But more unusual, when I was very young, free musicals were produced at the pavillion in Cheesman Park in the summer. Mom would pack a picnic and off we'd go. Like so many other things, those days are long gone.

I have attended Concerts in the Park which are so much fun and exhilarating.
As a kid I used to put on plays in our backyard.
We would hang blankets on a clothesline and wait for the imaginary cue to perform.
Later my girls would put on their own little productions.
My daughter and her friend took two pairs of shoes..one girls' style and one boys and produced a video featuring talking shoes..things like boy-girl date style. It was cute for their age.
Imagination is needed more and more since so much is spoon-fed to us now. That is why town productions are so satisfying.. it takes us out of ourselves and proves that we can contribute also.

The closest I've been to outdoor theatre has been in two distinctly different places in our state...Ravinia where I've seen symphony, Peter Paul and Mary, and Shakespeare's As You Like It. Down in my neck of the state, we have a local theater group who did Comedy of Errors in the largest local park (complete with lightning bugs and mosquito repellent) AND it's a short drive to New Salem, where I saw one of the best plays on Lincoln in an outdoor theatre nestled in the woods. It is an adventure :o) whether you're bringing wine and cheese Ravinia or chips and dip to the park. Nothing beats it. That said, we have some great local theatre here, and the summer season is always good. A good friend of mine has just directed a production of And The Little Dog Laughed- by Beane. Funny and tragic at the same time, and the total audience space is 85 or so. Intimate theatre.And also an adventure. :o)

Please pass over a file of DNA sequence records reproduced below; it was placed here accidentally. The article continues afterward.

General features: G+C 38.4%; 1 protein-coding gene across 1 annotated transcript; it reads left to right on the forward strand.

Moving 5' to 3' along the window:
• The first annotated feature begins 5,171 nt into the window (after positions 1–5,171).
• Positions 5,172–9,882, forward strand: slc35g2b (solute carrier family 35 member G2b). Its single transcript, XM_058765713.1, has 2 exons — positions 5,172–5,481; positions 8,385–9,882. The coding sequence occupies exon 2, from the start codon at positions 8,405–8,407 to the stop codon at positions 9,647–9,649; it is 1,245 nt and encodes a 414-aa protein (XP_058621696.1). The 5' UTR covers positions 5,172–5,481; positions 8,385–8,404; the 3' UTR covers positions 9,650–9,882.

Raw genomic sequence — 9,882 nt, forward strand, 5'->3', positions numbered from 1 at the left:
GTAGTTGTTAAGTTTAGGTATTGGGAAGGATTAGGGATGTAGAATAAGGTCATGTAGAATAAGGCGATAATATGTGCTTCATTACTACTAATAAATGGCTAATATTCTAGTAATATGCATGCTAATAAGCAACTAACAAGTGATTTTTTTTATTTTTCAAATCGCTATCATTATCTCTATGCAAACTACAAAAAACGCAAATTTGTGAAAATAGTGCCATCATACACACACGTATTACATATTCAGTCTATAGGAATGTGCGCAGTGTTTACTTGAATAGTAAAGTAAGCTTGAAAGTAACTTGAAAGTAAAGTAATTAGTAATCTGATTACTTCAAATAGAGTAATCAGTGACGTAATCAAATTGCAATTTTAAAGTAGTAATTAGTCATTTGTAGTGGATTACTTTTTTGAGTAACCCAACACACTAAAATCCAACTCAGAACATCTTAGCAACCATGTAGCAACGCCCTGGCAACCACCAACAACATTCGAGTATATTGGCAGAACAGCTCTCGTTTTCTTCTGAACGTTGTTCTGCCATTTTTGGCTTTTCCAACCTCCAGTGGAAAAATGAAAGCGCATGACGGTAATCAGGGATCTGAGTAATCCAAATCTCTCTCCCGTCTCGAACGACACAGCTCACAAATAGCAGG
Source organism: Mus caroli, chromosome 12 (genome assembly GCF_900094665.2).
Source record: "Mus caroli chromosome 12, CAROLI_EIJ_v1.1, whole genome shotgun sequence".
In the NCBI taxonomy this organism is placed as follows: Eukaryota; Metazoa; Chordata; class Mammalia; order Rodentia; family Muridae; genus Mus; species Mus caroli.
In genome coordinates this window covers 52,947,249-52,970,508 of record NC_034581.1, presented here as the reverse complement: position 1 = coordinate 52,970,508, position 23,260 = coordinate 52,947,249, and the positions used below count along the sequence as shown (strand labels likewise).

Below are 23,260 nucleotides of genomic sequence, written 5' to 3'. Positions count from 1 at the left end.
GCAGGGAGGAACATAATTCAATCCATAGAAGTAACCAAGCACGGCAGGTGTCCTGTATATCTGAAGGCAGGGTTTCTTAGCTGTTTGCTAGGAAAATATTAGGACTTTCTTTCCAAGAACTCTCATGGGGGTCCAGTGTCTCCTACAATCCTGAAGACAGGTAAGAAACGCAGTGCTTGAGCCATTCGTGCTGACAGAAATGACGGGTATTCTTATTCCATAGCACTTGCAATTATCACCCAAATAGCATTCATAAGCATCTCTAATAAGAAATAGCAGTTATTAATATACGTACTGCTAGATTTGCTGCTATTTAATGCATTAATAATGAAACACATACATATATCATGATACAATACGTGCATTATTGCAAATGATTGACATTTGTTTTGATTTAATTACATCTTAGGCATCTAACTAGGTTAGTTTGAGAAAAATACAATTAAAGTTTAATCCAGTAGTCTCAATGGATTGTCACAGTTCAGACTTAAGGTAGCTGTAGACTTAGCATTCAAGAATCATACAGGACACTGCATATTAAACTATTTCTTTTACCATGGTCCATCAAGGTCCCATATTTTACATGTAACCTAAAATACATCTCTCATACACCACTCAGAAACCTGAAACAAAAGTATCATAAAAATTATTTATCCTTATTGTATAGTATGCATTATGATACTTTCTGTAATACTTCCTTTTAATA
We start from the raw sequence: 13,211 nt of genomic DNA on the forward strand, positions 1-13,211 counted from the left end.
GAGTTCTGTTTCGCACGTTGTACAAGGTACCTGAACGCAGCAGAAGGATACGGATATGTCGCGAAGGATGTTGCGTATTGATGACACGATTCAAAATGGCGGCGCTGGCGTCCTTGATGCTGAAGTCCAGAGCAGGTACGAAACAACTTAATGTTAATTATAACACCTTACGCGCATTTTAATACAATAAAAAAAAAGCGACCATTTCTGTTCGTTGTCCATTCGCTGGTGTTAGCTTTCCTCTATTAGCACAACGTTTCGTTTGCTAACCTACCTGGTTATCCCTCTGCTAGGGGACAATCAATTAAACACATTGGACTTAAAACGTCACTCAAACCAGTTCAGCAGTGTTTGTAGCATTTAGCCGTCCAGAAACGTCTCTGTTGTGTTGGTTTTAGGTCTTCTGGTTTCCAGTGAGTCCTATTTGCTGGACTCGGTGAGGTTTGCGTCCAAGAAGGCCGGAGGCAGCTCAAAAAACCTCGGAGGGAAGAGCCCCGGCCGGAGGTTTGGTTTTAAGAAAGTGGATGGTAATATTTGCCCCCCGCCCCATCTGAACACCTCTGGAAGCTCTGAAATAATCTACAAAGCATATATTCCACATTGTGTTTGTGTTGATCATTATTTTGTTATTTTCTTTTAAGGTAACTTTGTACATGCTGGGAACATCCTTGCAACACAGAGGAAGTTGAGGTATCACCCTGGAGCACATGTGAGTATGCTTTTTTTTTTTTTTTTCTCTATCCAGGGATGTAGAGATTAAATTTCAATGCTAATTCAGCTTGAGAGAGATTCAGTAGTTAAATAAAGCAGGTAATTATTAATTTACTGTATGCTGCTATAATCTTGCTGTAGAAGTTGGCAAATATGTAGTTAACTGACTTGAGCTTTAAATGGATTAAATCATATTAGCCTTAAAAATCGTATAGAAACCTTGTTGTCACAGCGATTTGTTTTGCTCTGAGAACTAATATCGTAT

Shakespeare in the park--what a great tradition, right?

I had a grand plan to stage West Side Story in a parking garage. Maybe I'd seen too many Michael Jackson videos?

It sounds like such fun, Nancy.
Around here, in August,the roar of the locusts would drown out the actors.

I used to go to Shakespeare in the park here in Cincinnati. I wonder if they still have it? It was so much fun to take a bottle of wine and some snacks and a blanket with friends on a warm evening and hear the Bard's immortal works.